Thursday, May 14, 2015

CFM's 800 Pound Gorilla Waits... Part Deux "Mumbo-Jumbo"

Counter points are for imaginary staff meetings. After taking-off with the CFM 1-B, Boeing flew its engine with startling metrics results. The bench test short fall only told CFM what it needed to know about its progeny in the first place. Tweaking the CFM 1-B destined for the 737 Max made gains towards eliminating the 5% short fall with big results.

First test of Boeing 737 Max engine looks good; future success critical

The first test looks good, that's it? However, below is the quip from Boeing testing, which suggest an improvement without disclosing what the metric has achieved towards eroding the 5% shortfall. Indicating maybe they aren't there yet, but techno adjustments has made the engine  closer to the advertised efficiency.

Puget Sound Business Journal quote:

"The smaller Boeing LEAP-IB engine, manufactured by CFM International, is lighter than the version of the engine the Airbus A320neo will use, but having less ground clearance that the A320neo has forced Boeing to use smaller-diameter versions of the fans that push air through the engine for thrust
But Boeing engineers have insisted that 737 Max’s LEAP-IB, engineered with a slightly flattened cowling to fit under the 737 wing, will offer competitive performance.

“While we applaud Pratt & Whitney for their efforts, we are not seeing that the availability of (the geared turbofan) as a key discriminator,” said Keith Leverkuhn, vice president and program manager for the 737 Max, in a 2013 press briefing. “I think the LEAP engine, with the technologies they’re adding in, provides us with right technology and is truly matched to the airplane.”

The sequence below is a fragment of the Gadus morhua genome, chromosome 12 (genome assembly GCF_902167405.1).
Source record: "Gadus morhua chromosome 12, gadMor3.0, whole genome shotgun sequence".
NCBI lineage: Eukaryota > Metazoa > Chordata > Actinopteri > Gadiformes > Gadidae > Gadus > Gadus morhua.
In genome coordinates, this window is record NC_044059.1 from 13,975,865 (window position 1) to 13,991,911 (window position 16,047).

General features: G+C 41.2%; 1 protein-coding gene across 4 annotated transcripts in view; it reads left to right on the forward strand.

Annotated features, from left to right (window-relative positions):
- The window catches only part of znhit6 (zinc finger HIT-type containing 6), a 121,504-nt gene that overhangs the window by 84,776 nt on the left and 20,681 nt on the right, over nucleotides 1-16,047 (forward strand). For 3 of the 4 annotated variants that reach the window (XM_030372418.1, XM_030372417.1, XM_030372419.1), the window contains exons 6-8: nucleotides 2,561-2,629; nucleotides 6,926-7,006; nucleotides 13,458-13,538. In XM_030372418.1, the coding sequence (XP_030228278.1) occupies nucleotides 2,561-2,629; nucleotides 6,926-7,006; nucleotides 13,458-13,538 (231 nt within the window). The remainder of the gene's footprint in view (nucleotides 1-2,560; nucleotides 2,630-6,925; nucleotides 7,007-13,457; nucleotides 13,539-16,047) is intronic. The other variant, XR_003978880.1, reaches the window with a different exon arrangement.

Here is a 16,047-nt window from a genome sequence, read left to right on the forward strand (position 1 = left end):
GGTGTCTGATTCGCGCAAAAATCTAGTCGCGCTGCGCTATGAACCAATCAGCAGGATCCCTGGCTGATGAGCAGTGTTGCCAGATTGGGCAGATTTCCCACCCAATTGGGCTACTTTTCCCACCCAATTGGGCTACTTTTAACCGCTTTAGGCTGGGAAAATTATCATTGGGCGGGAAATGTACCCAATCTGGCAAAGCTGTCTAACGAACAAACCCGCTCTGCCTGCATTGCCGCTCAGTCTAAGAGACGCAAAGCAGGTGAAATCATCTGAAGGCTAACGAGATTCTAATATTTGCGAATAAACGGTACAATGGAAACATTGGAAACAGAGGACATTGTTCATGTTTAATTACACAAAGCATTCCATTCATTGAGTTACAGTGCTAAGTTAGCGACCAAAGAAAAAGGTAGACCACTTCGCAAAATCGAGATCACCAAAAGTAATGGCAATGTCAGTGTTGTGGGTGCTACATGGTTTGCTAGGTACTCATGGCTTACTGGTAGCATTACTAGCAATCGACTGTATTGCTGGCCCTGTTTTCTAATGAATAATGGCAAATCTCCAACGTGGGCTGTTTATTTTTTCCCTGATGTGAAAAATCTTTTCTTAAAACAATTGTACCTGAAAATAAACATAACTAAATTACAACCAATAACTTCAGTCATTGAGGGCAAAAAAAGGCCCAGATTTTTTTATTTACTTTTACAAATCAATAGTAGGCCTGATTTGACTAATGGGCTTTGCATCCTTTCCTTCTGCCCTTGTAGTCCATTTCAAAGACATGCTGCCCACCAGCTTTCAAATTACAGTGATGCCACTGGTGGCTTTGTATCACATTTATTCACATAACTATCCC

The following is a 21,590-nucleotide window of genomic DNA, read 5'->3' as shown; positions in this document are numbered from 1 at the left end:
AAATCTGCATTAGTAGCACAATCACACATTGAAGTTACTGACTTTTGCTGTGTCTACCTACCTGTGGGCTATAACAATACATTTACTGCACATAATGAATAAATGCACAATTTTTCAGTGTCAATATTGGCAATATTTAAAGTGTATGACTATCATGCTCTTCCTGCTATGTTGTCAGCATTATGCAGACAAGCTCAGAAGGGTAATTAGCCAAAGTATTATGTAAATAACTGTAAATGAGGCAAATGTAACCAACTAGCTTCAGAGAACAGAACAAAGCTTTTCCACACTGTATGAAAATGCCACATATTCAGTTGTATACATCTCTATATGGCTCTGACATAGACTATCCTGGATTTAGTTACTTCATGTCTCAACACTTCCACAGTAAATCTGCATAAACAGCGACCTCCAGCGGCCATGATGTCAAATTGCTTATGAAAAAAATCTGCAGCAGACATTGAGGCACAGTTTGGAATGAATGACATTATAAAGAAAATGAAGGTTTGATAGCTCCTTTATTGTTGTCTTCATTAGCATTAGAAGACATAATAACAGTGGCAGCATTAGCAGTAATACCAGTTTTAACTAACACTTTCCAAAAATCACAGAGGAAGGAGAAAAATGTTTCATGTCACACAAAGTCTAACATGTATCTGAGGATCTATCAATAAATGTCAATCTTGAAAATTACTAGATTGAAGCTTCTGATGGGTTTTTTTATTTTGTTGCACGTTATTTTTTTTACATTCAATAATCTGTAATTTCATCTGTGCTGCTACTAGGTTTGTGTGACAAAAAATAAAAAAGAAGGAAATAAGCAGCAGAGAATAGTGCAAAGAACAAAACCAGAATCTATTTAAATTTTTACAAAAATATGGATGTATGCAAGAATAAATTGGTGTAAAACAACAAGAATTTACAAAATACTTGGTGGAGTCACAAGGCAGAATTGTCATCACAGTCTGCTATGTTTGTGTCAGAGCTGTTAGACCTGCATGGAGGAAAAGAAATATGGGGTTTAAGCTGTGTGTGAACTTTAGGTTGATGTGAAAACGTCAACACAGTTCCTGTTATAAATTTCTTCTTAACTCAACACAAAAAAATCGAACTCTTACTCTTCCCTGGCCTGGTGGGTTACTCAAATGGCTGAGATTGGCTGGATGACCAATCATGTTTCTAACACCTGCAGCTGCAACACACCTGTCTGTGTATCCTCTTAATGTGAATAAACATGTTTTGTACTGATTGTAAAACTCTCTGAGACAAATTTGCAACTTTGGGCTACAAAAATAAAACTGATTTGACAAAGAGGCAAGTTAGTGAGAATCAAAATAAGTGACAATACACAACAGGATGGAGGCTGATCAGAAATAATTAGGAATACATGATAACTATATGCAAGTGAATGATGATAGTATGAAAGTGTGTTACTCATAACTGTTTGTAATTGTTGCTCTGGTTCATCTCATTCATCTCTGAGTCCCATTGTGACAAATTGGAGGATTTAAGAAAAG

There it is, from the Mumbo-Jumbo (747 test bed) is on the Boeing table. They see what they need to do to make the CFM 1-B compliant to the goals for the aircraft. Is it bravery talking, or is it a feign just for Airbus Bravado? It's hard to tell in this case, especially when trying to sell more MAX to its prospective customers. It has become an insiders game for the clientele. No one yet, knows for sure what's up with that statement above, other than what it says. Be brave we have the battle won over the NEO.

However, I am trying to be Brave with all this Mumbo-Jumbo talk and I am in want to believe the initial outcome is really good. Once again I am guessing at a 3 1/2 % flying test bed improvement over the bench tests report already, and a future PIP is coming gaining the other 1 & 1/2% needed by CFM testing, component parts, and engine tweak department.